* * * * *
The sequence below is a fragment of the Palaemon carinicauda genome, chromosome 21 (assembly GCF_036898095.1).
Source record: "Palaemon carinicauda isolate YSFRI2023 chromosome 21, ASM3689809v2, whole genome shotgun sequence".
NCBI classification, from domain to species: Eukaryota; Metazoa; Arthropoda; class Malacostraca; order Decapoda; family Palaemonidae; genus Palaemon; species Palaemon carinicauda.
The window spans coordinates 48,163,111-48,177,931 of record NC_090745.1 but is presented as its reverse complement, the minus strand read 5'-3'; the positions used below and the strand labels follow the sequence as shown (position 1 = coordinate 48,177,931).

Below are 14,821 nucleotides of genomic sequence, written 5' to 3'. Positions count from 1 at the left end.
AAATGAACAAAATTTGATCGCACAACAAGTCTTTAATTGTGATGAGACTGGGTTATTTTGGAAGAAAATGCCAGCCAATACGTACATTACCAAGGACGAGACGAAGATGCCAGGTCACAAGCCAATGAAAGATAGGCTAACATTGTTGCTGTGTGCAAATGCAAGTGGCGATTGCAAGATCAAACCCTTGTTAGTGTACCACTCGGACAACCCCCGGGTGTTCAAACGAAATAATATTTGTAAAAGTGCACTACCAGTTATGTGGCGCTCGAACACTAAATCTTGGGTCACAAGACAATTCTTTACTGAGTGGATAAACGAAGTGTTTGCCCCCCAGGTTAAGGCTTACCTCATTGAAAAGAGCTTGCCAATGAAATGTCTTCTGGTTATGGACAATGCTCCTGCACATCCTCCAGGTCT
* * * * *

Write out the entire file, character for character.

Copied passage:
The sequence below is a fragment of the Palaemon carinicauda genome, chromosome 21 (assembly GCF_036898095.1).
Source record: "Palaemon carinicauda isolate YSFRI2023 chromosome 21, ASM3689809v2, whole genome shotgun sequence".
NCBI classification, from domain to species: Eukaryota; Metazoa; Arthropoda; class Malacostraca; order Decapoda; family Palaemonidae; genus Palaemon; species Palaemon carinicauda.
The window spans coordinates 48,163,111-48,177,931 of record NC_090745.1 but is presented as its reverse complement, the minus strand read 5'-3'; the positions used below and the strand labels follow the sequence as shown (position 1 = coordinate 48,177,931).

Below are 14,821 nucleotides of genomic sequence, written 5' to 3'. Positions count from 1 at the left end.
AAATGAACAAAATTTGATCGCACAACAAGTCTTTAATTGTGATGAGACTGGGTTATTTTGGAAGAAAATGCCAGCCAATACGTACATTACCAAGGACGAGACGAAGATGCCAGGTCACAAGCCAATGAAAGATAGGCTAACATTGTTGCTGTGTGCAAATGCAAGTGGCGATTGCAAGATCAAACCCTTGTTAGTGTACCACTCGGACAACCCCCGGGTGTTCAAACGAAATAATATTTGTAAAAGTGCACTACCAGTTATGTGGCGCTCGAACACTAAATCTTGGGTCACAAGACAATTCTTTACTGAGTGGATAAACGAAGTGTTTGCCCCCCAGGTTAAGGCTTACCTCATTGAAAAGAGCTTGCCAATGAAATGTCTTCTGGTTATGGACAATGCTCCTGCACATCCTCCAGGTCT